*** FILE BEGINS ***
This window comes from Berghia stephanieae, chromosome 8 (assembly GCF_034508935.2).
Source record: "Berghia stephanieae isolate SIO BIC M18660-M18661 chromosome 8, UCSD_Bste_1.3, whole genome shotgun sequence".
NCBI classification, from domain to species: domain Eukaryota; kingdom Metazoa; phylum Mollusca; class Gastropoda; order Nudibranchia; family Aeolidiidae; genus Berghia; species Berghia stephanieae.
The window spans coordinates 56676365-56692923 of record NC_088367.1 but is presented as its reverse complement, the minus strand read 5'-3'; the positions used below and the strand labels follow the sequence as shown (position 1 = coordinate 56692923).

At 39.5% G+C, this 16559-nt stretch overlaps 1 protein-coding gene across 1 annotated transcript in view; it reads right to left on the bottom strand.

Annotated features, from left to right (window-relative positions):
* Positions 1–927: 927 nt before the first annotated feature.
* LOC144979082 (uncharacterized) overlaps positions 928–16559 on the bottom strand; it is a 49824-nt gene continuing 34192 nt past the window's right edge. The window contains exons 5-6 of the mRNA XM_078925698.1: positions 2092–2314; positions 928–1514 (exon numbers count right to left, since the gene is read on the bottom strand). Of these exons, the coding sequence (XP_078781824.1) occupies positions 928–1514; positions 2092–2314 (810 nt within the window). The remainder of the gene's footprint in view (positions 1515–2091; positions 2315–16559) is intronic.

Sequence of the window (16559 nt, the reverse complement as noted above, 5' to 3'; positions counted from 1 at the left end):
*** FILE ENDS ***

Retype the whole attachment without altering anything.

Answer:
This window comes from Berghia stephanieae, chromosome 8 (assembly GCF_034508935.2).
Source record: "Berghia stephanieae isolate SIO BIC M18660-M18661 chromosome 8, UCSD_Bste_1.3, whole genome shotgun sequence".
NCBI classification, from domain to species: domain Eukaryota; kingdom Metazoa; phylum Mollusca; class Gastropoda; order Nudibranchia; family Aeolidiidae; genus Berghia; species Berghia stephanieae.
The window spans coordinates 56676365-56692923 of record NC_088367.1 but is presented as its reverse complement, the minus strand read 5'-3'; the positions used below and the strand labels follow the sequence as shown (position 1 = coordinate 56692923).

At 39.5% G+C, this 16559-nt stretch overlaps 1 protein-coding gene across 1 annotated transcript in view; it reads right to left on the bottom strand.

Annotated features, from left to right (window-relative positions):
* Positions 1–927: 927 nt before the first annotated feature.
* LOC144979082 (uncharacterized) overlaps positions 928–16559 on the bottom strand; it is a 49824-nt gene continuing 34192 nt past the window's right edge. The window contains exons 5-6 of the mRNA XM_078925698.1: positions 2092–2314; positions 928–1514 (exon numbers count right to left, since the gene is read on the bottom strand). Of these exons, the coding sequence (XP_078781824.1) occupies positions 928–1514; positions 2092–2314 (810 nt within the window). The remainder of the gene's footprint in view (positions 1515–2091; positions 2315–16559) is intronic.

Sequence of the window (16559 nt, the reverse complement as noted above, 5' to 3'; positions counted from 1 at the left end):